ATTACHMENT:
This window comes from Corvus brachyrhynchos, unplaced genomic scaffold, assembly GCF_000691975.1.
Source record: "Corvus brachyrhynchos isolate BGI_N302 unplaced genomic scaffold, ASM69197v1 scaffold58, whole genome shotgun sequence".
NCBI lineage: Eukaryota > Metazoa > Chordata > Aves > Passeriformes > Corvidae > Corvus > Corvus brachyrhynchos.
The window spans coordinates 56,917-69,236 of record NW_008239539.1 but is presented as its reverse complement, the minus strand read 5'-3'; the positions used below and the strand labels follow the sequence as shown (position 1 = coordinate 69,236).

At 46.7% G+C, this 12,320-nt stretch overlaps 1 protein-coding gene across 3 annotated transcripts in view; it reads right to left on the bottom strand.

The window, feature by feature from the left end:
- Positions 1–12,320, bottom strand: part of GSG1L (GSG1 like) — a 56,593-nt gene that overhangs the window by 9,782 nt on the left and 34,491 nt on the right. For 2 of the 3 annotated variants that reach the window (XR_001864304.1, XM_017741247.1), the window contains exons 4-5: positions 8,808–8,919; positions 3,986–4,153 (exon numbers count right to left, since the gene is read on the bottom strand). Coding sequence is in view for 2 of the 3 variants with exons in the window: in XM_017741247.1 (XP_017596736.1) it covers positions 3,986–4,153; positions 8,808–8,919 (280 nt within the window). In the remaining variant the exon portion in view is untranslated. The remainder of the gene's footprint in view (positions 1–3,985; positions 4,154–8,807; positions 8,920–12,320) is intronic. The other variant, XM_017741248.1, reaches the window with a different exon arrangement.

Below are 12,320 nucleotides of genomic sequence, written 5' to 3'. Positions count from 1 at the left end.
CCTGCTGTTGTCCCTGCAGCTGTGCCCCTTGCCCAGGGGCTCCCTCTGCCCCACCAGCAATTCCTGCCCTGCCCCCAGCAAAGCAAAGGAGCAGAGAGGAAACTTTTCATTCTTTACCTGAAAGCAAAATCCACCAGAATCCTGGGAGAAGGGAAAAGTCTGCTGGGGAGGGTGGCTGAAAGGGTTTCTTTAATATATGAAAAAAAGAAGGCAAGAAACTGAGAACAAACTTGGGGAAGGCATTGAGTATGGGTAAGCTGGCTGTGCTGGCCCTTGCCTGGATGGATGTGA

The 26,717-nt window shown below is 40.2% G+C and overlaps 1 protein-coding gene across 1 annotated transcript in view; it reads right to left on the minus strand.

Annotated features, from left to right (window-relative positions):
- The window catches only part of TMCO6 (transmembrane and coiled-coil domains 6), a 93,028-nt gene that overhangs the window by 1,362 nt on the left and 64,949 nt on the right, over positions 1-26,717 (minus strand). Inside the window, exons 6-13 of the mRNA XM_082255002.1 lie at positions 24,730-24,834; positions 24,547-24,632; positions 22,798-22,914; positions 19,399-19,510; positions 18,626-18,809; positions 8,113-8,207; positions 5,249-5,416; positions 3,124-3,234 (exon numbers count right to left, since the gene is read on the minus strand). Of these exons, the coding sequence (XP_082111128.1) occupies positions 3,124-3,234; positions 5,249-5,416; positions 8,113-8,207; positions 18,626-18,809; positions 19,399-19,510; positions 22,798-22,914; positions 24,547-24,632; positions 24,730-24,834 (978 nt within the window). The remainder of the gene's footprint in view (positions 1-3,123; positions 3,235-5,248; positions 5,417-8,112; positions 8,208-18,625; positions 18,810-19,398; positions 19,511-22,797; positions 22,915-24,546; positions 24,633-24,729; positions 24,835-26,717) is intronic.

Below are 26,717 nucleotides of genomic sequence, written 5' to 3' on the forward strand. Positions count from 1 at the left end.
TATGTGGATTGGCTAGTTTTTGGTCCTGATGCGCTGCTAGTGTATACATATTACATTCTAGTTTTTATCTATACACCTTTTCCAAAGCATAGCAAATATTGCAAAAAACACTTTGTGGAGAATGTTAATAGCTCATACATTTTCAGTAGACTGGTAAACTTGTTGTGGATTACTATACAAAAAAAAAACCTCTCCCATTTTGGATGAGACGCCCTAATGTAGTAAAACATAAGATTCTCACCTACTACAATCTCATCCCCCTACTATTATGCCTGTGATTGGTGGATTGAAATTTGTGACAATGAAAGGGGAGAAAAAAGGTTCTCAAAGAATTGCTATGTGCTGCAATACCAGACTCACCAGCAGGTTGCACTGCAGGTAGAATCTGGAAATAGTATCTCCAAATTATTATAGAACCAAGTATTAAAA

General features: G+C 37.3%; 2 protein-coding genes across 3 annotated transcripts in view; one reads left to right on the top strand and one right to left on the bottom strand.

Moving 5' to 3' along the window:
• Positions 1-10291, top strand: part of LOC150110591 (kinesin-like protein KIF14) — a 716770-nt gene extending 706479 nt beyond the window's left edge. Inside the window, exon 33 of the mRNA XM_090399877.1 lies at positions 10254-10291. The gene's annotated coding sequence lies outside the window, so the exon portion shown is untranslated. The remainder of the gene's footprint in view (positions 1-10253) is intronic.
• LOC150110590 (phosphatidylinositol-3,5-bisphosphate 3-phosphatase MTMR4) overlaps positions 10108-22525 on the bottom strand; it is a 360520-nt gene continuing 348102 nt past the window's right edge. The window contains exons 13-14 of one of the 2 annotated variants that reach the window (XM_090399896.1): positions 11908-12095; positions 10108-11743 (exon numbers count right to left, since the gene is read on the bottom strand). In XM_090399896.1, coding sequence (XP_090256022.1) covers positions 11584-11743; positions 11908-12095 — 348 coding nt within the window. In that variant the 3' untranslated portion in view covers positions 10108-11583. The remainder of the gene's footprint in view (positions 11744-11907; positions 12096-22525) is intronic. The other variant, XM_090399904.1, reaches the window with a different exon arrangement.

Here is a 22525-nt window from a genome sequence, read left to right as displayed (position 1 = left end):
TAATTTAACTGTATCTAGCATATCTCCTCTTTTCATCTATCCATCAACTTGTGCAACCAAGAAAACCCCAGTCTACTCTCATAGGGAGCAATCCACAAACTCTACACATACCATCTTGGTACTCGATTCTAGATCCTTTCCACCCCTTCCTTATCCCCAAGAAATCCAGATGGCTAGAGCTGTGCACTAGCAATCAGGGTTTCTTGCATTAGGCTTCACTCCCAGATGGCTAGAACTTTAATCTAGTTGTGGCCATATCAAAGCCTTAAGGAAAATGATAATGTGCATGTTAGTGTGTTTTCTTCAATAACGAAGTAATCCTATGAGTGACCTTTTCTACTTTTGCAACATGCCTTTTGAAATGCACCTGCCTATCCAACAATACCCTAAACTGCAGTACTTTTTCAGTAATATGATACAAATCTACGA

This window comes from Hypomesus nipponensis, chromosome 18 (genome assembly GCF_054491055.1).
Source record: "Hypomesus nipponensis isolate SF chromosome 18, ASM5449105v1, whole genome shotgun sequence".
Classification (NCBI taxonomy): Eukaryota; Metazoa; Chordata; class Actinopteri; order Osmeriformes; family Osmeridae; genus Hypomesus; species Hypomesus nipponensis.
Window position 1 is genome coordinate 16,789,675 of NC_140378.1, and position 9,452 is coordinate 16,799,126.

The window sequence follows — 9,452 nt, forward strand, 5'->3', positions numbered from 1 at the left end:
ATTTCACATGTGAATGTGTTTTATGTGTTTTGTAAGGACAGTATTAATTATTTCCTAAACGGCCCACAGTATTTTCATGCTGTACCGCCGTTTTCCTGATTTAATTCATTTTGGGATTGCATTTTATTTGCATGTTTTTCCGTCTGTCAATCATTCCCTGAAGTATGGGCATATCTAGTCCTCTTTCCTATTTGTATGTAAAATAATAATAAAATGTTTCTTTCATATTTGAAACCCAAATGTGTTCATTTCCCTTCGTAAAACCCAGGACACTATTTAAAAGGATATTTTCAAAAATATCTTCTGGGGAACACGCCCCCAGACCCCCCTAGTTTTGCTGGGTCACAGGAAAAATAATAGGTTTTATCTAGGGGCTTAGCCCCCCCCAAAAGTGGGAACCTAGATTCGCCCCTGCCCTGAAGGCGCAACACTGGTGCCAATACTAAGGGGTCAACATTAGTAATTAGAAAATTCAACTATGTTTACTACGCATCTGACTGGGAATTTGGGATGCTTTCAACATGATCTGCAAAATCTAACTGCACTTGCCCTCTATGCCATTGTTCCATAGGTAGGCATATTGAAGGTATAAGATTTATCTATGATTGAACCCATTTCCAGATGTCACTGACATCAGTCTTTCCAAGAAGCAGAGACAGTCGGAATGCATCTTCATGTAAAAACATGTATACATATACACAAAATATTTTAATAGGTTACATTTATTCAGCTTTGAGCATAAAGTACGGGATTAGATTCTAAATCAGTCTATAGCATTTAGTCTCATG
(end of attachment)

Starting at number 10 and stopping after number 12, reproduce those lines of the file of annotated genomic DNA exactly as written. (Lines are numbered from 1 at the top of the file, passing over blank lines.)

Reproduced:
The 26,717-nt window shown below is 40.2% G+C and overlaps 1 protein-coding gene across 1 annotated transcript in view; it reads right to left on the minus strand.

Annotated features, from left to right (window-relative positions):
- The window catches only part of TMCO6 (transmembrane and coiled-coil domains 6), a 93,028-nt gene that overhangs the window by 1,362 nt on the left and 64,949 nt on the right, over positions 1-26,717 (minus strand). Inside the window, exons 6-13 of the mRNA XM_082255002.1 lie at positions 24,730-24,834; positions 24,547-24,632; positions 22,798-22,914; positions 19,399-19,510; positions 18,626-18,809; positions 8,113-8,207; positions 5,249-5,416; positions 3,124-3,234 (exon numbers count right to left, since the gene is read on the minus strand). Of these exons, the coding sequence (XP_082111128.1) occupies positions 3,124-3,234; positions 5,249-5,416; positions 8,113-8,207; positions 18,626-18,809; positions 19,399-19,510; positions 22,798-22,914; positions 24,547-24,632; positions 24,730-24,834 (978 nt within the window). The remainder of the gene's footprint in view (positions 1-3,123; positions 3,235-5,248; positions 5,417-8,112; positions 8,208-18,625; positions 18,810-19,398; positions 19,511-22,797; positions 22,915-24,546; positions 24,633-24,729; positions 24,835-26,717) is intronic.